Oil price falls inspires CBI growth upgrade

CBI. Stefan Rousseau/PA Wire

CBI. Stefan Rousseau/PA Wire - Credit: PA

The CBI has upgraded its forecast for economic growth this year amid low oil prices and falling inflation.

Britain is now expected to grow by 2.7pc in 2015, up from a previous projection of 2.5pc, according to the business group.

The CBI cited continued strong job creation and said wage growth was finally picking up - combining with low inflation to boost living standards. Inflation for December was measured at a record-equalling low of 0.5pc with January figures due tomorrow.

It also said lower energy prices were feeding through to lower operating costs for companies leaving more space for investment - though North Sea companies have taken a hit.

Oil prices have fallen by around half since last summer.


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The CBI said the better picture for the economy also reflected the likelihood that the Bank of England would not raise interest rates from 0.5pc until early next year. It expects to see growth of 2.6pc for 2016, up from a previous prediction of 2.5pc.

But the organisation warned of continued political volatility at home and abroad with the approach of the UK general election, the Greek debt crisis, and the stand-off over Ukraine, which has made it hard for exporters to secure orders.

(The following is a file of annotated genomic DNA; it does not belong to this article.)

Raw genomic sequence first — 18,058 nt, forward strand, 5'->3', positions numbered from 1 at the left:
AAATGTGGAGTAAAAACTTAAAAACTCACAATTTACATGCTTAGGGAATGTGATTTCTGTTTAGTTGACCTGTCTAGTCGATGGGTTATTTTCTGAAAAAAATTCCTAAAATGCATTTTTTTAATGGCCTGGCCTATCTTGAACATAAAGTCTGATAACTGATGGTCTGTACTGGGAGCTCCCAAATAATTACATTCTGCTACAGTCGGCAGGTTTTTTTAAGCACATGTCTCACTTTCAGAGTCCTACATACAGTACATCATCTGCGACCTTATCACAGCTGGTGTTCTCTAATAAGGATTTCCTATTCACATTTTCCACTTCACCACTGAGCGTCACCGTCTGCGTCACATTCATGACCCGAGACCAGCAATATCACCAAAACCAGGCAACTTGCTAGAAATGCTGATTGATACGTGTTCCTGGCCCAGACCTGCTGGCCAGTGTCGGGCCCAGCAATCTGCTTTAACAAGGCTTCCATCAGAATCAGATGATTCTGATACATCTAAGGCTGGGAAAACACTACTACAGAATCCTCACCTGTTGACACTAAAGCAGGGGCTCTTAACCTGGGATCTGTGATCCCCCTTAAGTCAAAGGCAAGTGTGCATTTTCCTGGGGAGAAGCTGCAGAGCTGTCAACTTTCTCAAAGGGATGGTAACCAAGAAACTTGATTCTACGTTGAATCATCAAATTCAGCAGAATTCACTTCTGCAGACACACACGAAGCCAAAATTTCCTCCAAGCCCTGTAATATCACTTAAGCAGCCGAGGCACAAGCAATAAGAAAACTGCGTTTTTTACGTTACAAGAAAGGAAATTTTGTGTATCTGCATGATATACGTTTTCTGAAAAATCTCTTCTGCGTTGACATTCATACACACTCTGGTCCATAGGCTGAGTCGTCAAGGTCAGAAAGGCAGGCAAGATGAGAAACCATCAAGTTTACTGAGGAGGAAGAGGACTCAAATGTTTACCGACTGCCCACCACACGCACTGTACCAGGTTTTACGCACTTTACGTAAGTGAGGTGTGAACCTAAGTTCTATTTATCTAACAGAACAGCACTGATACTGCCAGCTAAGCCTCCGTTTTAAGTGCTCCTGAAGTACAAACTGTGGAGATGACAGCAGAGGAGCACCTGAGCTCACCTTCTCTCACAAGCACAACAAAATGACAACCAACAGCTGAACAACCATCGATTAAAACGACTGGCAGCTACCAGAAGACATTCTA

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UK gross domestic product (GDP) grew by 2.6pc in 2014, outpacing other major world economies but falling short of earlier expectations. The rate of growth is expected to be overtaken by the US this year.

Katja Hall, the CBI's deputy director-general, said: 'UK growth continues to outshine its counterparts in Europe and progress is 'steady as she goes'.

'While lower oil prices are keeping costs down for businesses and consumers, the North Sea oil companies are suffering, harming jobs and investment in the industry.

'Now is not the time for complacency, but falling unemployment coupled with improving wage growth and rock bottom inflation should mean that people see more money in their pockets.'

The CBI's economic forecast for this year brings it into line with the International Monetary Fund's latest projection. The Bank of England forecasts growth of 2.9pc.

Last week the Bank said it expected inflation was 'more likely than not' to turn negative this spring - helping real terms take home pay this year to climb at its fastest rate in a decade.

Rain Newton-Smith, CBI director for economics, said: 'The UK is in good shape compared with other economies, with both investment and household spending underpinning economic growth. But there are still risks to exports from a shaky eurozone.'

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